The Poughkeepsie Tapes is a 2007 documentary-style horror film directed by John Erick Dowdle, otherwise known for genre fare like As Above So Below, Devil, and Quarantine, a trio of horrors I am familiar with, but have not yet reviewed or talked about. The cast includes Bobbi Sue Luther, Samantha Robson and Ivar Brogger, to name a few. For lower budget horror fans, Bobbi Sue Luther has also been seen in the slasher film Laid to Rest.
The Poughkeepsie Tapes received little fare from critics and audiences alike and so I don’t have a lot of information in-regards to what general consensus is for the film. It does appear to at least have a following of some kind online, likely attributed to its aesthetic and visual style.
The Poughkeepsie Tapes was completed in 2007 and was originally meant for release in early-2018, the film found itself abruptly shelved, until having a brief release on home video in 2014, and it wasn’t until late-2017 the film was released on DVD and Blu-Ray by Scream Factory. Perhaps its obscurity has instilled a certain mystique into the film.
The film documents the murders of a fictional serial killer in Poughkeepsie, New York, and is told through interviews comprised of experts, witnesses, the family of various victims, and, also, the footage from the killer’s stash of snuff movies.
For starters, I want to say I really like the concept of this film and it is a concept I would like to see experimented with more and eventually perfected. Although there is a lot of understandable intrigue as far as serial killers are concerned, with how their minds work and the simple audacity of the acts they have committed, it isn’t the best precedent to set that actual serial killers are so often adapted into mainstream film.
The concept of this film allows a documentary style approach, depicting the victims and the acts committed against them, while, at the same time, not exploiting actual victims. At times, we find ourselves lost with our fascination with criminals and their acts that we often glamorize and don’t express enough that they are terrible, terrible human beings and their victims didn’t deserve to die and don’t deserve to have what was done to them exploited into a big budget film, regardless of how intrigued we may be.
The Poughkeepsie Tapes does well at creating the aesthetic of an actual documentary, but, unfortunately, in some instances, it should be noted that it does plunder with some jarring performances. I don’t necessarily think they make-or-break the film, but, at the same time, I don’t think I came across any acting that helps to superbly make the film either. I enjoyed the teacher featured in this film, who did his best to play-up the toll seeing serial killers can take, but, at the same time, I can’t say that everyone else delivered their performances with the level of realism needed for a concept like this to flourish and succeed.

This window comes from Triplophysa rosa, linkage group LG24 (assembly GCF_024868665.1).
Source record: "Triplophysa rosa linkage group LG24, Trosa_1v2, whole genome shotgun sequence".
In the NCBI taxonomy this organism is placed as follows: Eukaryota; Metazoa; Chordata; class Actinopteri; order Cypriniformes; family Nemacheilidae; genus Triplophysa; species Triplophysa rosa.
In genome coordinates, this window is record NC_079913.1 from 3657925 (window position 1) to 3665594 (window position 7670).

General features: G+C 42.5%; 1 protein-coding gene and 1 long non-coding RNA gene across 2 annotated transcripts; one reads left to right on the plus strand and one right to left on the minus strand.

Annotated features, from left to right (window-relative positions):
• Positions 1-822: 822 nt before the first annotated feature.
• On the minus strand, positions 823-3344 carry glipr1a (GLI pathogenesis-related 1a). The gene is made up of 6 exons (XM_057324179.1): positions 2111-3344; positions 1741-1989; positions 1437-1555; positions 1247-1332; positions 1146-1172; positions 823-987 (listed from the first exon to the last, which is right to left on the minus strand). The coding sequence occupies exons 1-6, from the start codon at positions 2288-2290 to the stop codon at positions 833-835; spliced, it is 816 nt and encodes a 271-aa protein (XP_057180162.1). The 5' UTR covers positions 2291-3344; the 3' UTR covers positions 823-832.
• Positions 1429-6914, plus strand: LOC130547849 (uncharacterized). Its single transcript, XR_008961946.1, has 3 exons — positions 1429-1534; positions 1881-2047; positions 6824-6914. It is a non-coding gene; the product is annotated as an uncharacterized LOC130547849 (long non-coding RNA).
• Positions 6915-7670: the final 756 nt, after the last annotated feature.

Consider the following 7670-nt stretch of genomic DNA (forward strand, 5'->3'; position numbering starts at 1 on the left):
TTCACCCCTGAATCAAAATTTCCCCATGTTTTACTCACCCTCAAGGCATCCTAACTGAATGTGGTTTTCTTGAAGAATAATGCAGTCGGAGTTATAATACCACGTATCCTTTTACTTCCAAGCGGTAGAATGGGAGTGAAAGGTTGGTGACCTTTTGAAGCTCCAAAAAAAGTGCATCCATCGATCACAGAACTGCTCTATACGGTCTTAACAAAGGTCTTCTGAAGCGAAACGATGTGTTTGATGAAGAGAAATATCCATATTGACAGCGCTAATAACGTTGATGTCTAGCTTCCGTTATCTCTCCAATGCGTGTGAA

The scenes involving the serial killer are creepy and fittingly disturbed, highlighting the odd eccentricities that he had. The film opts against violence, instead, coasting on the imagery itself, and, in most regards, it is effective. I do have some criticisms with how the scenes are presented.
In-during sequences where the killer preys on his victims, the scenes feature eerie music and sound incorporated for dramatic effect, which, keeping with the aesthetic of it being a mock-documentary, is a peculiar decision.
I find that silence can speak volumes when it is implemented and I believe that would have been suitable in this film.
The footage is intentionally obscured and shoddy in-nature, with the approach meant to come across as a home-movie and meant to highlight its imperfections and suggest that this is, in-fact, not a film being watched. Unfortunately, it reminds us of one of the worst pitfalls in a found-footage film – it is difficult to see what is occurring in-front of you. I can understand the motive behind this, but it doesn’t make a whole of sense for such an intelligent serial-killer who cares enough to record his victims as masterpieces would be recording said footage on a potato.
The actor who plays the serial killer delivers a creepy performance, particularly in scenes that involve conversations with children. A sequence involving himself in the vehicle with one of his victims has some of the films’ creepier, more uncomfortable moments.
The story-line itself suspends a lot of disbelief, and is one of the bigger criticisms I have, with the killer being far more impervious than what is realistic, and the police department being far more inept than what they should be. Certain aspects of the behavior and the analysis provided from characters can feel sometimes pedestrian or even cliche, sometimes feeling as though it is checking things off from a psychology textbook.
I did enjoy certain details, certain ways the department advanced themselves in their investigation, and I appreciate they kept a distance between ourselves and the serial killer.
The film understands the most interesting aspect about a serial killer is that we don’t understand them, and it doesn’t squander that intrigue, choosing to shroud him in mystery rather than provide a character study. Unfortunately, he feels a little too much like he was meant to be the serial killer of all serial killers, the worst of the worsts, and that proclamation falls a little flat.
I would recommend this film for those interesting such a concept, and I think it really does bolster some eerie moments that, although I think could have been done better, could still be effective to the right person. I like the concept of this film, but I think it could have used a tighter, more polished story and that it could have went a little further with its execution of the documentary gimmick.